Male glasswing butterflies release pheromones during lekking in order to attract females. The pheromones produced are derived from pyrrolizidine alkaloids that the butterflies obtain through their diet of plants of the family Asteraceae. The alkaloids are then converted to pheromones through the formation of a pyrrole ring, followed by ester cleavage and oxidation.[9] Additionally, since the process by which the pheromone is produced is not only formed by butterflies and moths themselves, but also derived from plants, as with the glasswing butterfly, it is unlikely that the pheromone is used to distinguish between species.



Glasswing butterfly wing nanopillars

The transparency of Greta oto’s wings results from the combination of several properties: wing material has a low absorption of visible light, there is low scattering of the light that passes through the wings, and there is low reflection of the light impinging on the wing's surface.[10] The latter occurs for a broad range of incident wavelengths, covering the entire visible spectrum, and all incidence angles. This broadband and omnidirectional anti-reflection property originates from nanopillars standing on the wing's surface which ensures a gradient of refractive index between the incident medium, air, and the wing's membrane.[8] These nanopillars, non-periodically arranged on the wing's surface, possess a high aspect ratio (defined as height divided by radius), where the radii are below the wavelengths of the visible light. Additionally, they feature a random height and width distribution, which is directly responsible for the smooth refractive index gradient and thereby for the broadband and omnidirectional anti-reflection properties. These properties are further improved by the presence of pedestals at the base of the nanopillars.[11] Additionally, the structure of the nanopillars allows for the wings to have a low roughness factor because of its tiny hair-like microtrichia features. This was experimentally tested through water droplet adhesion to the wings. Basically, it reflects light and is transparent because of nanopillars that make up the wing.[12]


The following national parks of Costa Rica currently feature the glasswing butterfly and are working on their conservation: Guanacaste National Park, Rincón de la Vieja National Park, Monteverde Cloud Forest Reserve, Palo Verde National Park, Carara National Park, Poás Volcano National Park, La Selva Reserve and Biological Station, Juan Castro Blanco National Park, Irazú Volcano National Park, Chirripó National Park, and La Amistad International Park.[13]


  1. ^ a b c d e f g h i j Henderson, Carrol L. (2002). "Greta oto". Field guide to the Wildlife of Costa Rica. Austin, Texas: University of Texas Press. p. 56. ISBN 0-292-73459-X. OCLC 46959925.
  2. ^ Lamas, G. (Ed.). (2004). Checklist: Part 4A. Hesperioidea - Papilionoidea. In: Heppner, J. B. (Ed.), Atlas of Neotropical Lepidoptera. Volume 5A. Gainesville, Association for Tropical Lepidoptera; Scientific Publishers.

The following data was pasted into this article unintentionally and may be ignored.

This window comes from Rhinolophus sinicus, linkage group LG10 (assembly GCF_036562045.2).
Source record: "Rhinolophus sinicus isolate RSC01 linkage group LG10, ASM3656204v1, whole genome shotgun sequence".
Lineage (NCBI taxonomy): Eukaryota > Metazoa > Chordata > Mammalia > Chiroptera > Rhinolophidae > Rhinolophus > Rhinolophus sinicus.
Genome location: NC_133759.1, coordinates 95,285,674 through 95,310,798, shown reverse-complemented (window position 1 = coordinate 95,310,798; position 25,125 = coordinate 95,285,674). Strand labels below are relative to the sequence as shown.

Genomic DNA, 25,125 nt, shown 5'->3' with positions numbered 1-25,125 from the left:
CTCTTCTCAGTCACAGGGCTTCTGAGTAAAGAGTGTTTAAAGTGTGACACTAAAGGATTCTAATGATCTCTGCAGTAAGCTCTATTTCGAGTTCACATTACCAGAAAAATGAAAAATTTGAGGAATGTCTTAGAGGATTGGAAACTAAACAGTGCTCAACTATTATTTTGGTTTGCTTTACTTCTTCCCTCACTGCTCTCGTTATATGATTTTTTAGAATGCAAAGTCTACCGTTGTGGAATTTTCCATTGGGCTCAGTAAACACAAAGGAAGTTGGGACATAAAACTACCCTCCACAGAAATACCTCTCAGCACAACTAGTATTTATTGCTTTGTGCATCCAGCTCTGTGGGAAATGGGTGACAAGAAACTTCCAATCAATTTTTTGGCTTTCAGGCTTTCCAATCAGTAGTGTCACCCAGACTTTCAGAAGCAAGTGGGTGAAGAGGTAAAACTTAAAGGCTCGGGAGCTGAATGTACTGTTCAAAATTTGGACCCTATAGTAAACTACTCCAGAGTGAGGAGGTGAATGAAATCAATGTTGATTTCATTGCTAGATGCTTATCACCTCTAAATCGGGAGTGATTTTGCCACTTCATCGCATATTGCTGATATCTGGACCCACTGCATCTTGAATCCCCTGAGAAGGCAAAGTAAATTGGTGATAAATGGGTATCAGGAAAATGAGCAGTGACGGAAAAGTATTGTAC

3. ^ a b Jenkins, Nathaniel (August 12, 2014). "Featured Creature: Glasswinged Butterfly". PBS. Retrieved August 4, 2015.
  4. ^ a b Hall, Stephen (November 1996). "Behavior and natural history of Greta oto in captivity". Tropical Lepidoptera. 7 (2): 161–165. Retrieved 3 May 2019.
  5. ^ Powell, Jerry. "Lepidoptera". Encyclopedia of Insects. 2: 559–587.
  6. ^ Ingram, Abigail; Parker, Andrew (2006). "Structure, mechanism and mechanical properties of pupal attachment in Greta oto". Entomological Science. 9 (1): 109–120. doi:10.1111/j.1479-8298.2006.00158.x. S2CID 85904441.
  7. ^ a b Dyer, L. A. (1995). "Tasty generalists and nasty specialists? Antipredator mechanisms in tropical lepidopteran larvae". Ecology. 76 (5): 1483–1496. doi:10.2307/1938150. JSTOR 1938150.
  8. ^ a b Binetti, Valerie; Schiffman, Jessica; Leaffer, Oren; Spanier, Jonathon; Schauer, Caroline (February 12, 2009). "The natural transparency and piezoelectric response of the Greta oto butterfly wing". Integrative Biology. 1 (4): 324–329. doi:10.1039/b820205b. PMID 20023733.
  9. ^ a b Schulz, Stefan; Beccaloni, George; Brown, Keith; Boppre, Michael; Freitas, Andre; Ockenfels, Peter; Trigo, Jose (2004). "Semiochemicals derived from pyrrolizidine alkaloids in male ithomiine butterflies". Biochemical Systematics and Ecology. 32 (8): 699–713. doi:10.1016/j.bse.2003.12.004.
  10. ^ Johnsen, Sonke (2001). "Hidden in Plain Sight: The Ecology and Physiology of Organismal Transparency". The Biological Bulletin. 201 (3): 301–318. doi:10.2307/1543609. JSTOR 1543609. PMID 11751243. S2CID 6385064.
  11. ^ Siddique, R. H.; Gomard G.; Hölscher H. (2015). "The role of random nanostructures for the omnidirectional anti-reflection properties of the glasswing butterfly". Nature Communications. 6: 6909. Bibcode:2015NatCo...6.6909S. doi:10.1038/ncomms7909. PMID 25901418.
  12. ^ Wanasekara, Nandula; Chalivendra, Vijaya (2011). "Role of surface roughness on wettability and coefficient of restitution in butterfly wings". Soft Matter. 7 (2): 373–379. Bibcode:2011SMat....7..373W. doi:10.1039/C0SM00548G.
  13. ^ Montero, Jose; Isidro; Chacón. "Butterflies and moths of Costa Rica". Instituto Nacional de Biodiversidad.